It comes to us veiled, in strange guises and restless enthusiasms. But mostly it keeps itself to itself until we say the word. And what might be the word? Nothing that you could think of – more an attitude that looks only out of the corner of its eye, or a way of life not over-scrutinised. The indigenous soul has silent knowledge of what is not here any more. And we all have one regardless of skin colour, gender, race or creed or heritage. It is natural and like nature does not give explanations of itself. It is both carnivorous and gentle; it eats whole lives, and makes them purr when touched. The indigenous soul is always outside the law and so demands from us an integrity that cannot be legislated. It worships the graven images of music, story dance and metaphor, and invisibly attends all celebrations of life and death. Ceremony awakens it, work without vision alienates it. It loves purpose and meaning and it does not like mission statements framed on walls, lavender air-brushed auras, or anything that denies it has a physical body. It is indigenous because it constitutes the first peoples of the psyche, resisting the colonisation by consciousness, the refusal of our dreams or, as a case in point, the tricky manipulations of affirmations.
In the last 500 years non-indigenous colonisers have swept across continents hoping to civilise the ‘wilderness’ and the ‘primitive’ peoples who are connected to the land, and make them bend to their will. The same has happened in the inner world. Our unseemly lust for material and spiritual progress has led us to imagine that the unconscious, our own original wilderness, and the archetypes, the first nations of the psyche, can somehow be brought under control and be made to do our bidding, that the inner wilderness can be tamed through the conscious imposition of new thinking. This psychological colonialism is the heroic, quasi-fundamentalist world-view of Norman Vincent Peale, Napoleon Hill, Tony Robbins et al. Thoughts and attitudes are treated like commodities that can be traded on the inner market. If they are shoddy they can be returned or if the production line is not producing the right widgets then different raw thoughts need to be fed into the process. Heavy users of affirmations believe they create a better world for themselves and others by thinking only good, positive thoughts. The dirty work of having to provide a home for the unthinkable, for thoughts orphaned because they are too ‘negative’, is left to others. When our affirmations and aspirations are not aligned with the needs of our indigenous soul, they have a short half-life. When the initial rush of the affirmation has ebbed, it is inevitably followed by a compensatory collapse of conscious will.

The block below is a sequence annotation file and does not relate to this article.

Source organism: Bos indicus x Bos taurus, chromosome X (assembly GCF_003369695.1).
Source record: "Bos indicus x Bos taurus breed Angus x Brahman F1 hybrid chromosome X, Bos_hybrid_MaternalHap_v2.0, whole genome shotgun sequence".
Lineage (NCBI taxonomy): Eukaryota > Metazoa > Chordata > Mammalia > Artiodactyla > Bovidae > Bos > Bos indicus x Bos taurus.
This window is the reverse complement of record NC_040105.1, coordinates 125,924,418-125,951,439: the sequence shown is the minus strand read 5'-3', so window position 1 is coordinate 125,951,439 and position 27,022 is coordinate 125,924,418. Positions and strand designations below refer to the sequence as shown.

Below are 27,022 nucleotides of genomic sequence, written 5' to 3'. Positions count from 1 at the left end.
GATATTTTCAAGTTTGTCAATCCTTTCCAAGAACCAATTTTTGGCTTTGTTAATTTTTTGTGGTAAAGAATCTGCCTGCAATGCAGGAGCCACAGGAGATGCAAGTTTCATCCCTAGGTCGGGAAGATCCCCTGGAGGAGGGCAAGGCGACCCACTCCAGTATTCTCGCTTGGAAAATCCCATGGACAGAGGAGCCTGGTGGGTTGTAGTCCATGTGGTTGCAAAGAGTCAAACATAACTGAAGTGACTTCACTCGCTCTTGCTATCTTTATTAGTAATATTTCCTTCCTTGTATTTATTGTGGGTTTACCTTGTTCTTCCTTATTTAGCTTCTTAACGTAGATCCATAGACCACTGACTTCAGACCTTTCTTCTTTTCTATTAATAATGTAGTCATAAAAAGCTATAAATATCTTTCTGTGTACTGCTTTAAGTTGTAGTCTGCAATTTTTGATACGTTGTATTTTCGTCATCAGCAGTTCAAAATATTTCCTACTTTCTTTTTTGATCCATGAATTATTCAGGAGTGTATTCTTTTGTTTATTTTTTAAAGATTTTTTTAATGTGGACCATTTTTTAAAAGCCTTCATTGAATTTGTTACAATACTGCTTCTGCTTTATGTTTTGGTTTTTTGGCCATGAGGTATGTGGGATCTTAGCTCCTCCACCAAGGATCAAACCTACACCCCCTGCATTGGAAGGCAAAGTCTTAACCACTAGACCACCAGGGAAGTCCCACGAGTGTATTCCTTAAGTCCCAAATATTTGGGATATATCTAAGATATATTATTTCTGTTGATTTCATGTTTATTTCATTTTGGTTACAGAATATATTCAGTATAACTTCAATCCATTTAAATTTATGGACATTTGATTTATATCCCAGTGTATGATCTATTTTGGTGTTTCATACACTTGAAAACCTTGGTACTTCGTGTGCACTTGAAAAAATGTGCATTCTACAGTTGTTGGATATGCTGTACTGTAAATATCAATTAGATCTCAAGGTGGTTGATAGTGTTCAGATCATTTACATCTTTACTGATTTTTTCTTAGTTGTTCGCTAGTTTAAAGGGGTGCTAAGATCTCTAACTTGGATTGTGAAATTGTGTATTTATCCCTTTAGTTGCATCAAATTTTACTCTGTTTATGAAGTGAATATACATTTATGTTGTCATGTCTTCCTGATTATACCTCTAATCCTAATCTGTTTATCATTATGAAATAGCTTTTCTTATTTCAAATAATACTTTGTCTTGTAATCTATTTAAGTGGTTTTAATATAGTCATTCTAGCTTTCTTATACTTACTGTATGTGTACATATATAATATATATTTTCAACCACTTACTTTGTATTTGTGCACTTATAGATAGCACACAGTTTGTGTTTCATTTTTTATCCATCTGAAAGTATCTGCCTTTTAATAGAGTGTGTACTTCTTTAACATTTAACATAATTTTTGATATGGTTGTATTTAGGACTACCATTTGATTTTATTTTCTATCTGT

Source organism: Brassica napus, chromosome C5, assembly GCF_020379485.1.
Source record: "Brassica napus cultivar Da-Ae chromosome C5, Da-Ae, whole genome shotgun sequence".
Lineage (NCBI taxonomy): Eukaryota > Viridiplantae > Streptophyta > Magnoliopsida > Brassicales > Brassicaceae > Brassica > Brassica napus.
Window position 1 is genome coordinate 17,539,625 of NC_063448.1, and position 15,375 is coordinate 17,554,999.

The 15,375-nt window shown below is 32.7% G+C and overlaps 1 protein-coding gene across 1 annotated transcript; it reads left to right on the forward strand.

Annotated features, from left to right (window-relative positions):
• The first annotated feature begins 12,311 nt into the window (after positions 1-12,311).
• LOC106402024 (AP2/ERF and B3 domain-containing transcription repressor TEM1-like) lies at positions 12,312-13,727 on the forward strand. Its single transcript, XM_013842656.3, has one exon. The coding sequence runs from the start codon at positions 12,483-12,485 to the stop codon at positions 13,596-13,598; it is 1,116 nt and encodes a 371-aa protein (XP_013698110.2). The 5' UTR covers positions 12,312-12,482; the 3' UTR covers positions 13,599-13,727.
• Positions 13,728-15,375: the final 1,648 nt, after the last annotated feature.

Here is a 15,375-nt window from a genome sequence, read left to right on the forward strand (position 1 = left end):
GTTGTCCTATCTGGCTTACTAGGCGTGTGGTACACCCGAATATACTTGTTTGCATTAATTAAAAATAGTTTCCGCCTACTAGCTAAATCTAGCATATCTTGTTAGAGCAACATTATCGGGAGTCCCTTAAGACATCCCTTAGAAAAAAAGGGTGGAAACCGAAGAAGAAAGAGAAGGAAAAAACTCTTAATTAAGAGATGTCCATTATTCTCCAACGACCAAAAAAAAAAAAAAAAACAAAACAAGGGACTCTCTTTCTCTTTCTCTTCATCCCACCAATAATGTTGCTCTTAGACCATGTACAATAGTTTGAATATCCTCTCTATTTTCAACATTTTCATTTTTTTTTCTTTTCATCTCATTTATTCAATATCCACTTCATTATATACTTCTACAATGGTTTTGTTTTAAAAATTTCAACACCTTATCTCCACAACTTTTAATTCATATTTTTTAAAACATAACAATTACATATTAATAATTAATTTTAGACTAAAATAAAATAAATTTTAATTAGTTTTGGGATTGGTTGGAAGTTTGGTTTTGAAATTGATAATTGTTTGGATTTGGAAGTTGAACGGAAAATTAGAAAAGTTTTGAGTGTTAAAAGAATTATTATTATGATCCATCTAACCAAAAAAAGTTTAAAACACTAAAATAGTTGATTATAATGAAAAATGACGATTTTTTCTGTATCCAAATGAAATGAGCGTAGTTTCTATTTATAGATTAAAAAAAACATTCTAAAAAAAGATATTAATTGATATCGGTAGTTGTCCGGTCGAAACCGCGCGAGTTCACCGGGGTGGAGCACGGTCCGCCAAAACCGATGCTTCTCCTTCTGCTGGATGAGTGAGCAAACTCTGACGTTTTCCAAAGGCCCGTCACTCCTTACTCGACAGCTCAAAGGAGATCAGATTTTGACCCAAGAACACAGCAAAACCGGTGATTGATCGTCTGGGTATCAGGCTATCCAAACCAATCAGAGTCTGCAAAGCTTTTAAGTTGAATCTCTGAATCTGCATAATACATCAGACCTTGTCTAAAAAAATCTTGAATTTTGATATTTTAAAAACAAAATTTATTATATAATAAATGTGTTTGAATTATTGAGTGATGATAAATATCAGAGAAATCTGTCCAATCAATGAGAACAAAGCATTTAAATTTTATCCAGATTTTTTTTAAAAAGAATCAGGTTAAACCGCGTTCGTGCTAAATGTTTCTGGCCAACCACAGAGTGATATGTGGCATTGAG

The result of all this ‘empowerment’ thinking is an over-valuation of masculine consciousness which always begets an unconscious fear of, or fascination with, the great mother, in other words with love, death, sex and money. In declaring that all things are possible and that we ‘create our own reality’, we take for granted that the great mother will bless us with prosperity and advancement if only we ask properly and behave well. When we seek to all be of the same loving nature instead of our own nature, we sacrifice ourselves on an altar of loving sameness.
To find the indigenous soul, we must first accept the limitations of willpower, look askance at the seductions of positivity, wonder about the naïveté of the notion that every problem has a spiritual solution, and be prepared to cast aside all pretensions of ascension. When we are not trying, not seeking, not saving the world or ourselves, then the indigenous soul comes out of hiding, unbidden, unexpected, and magic begins.
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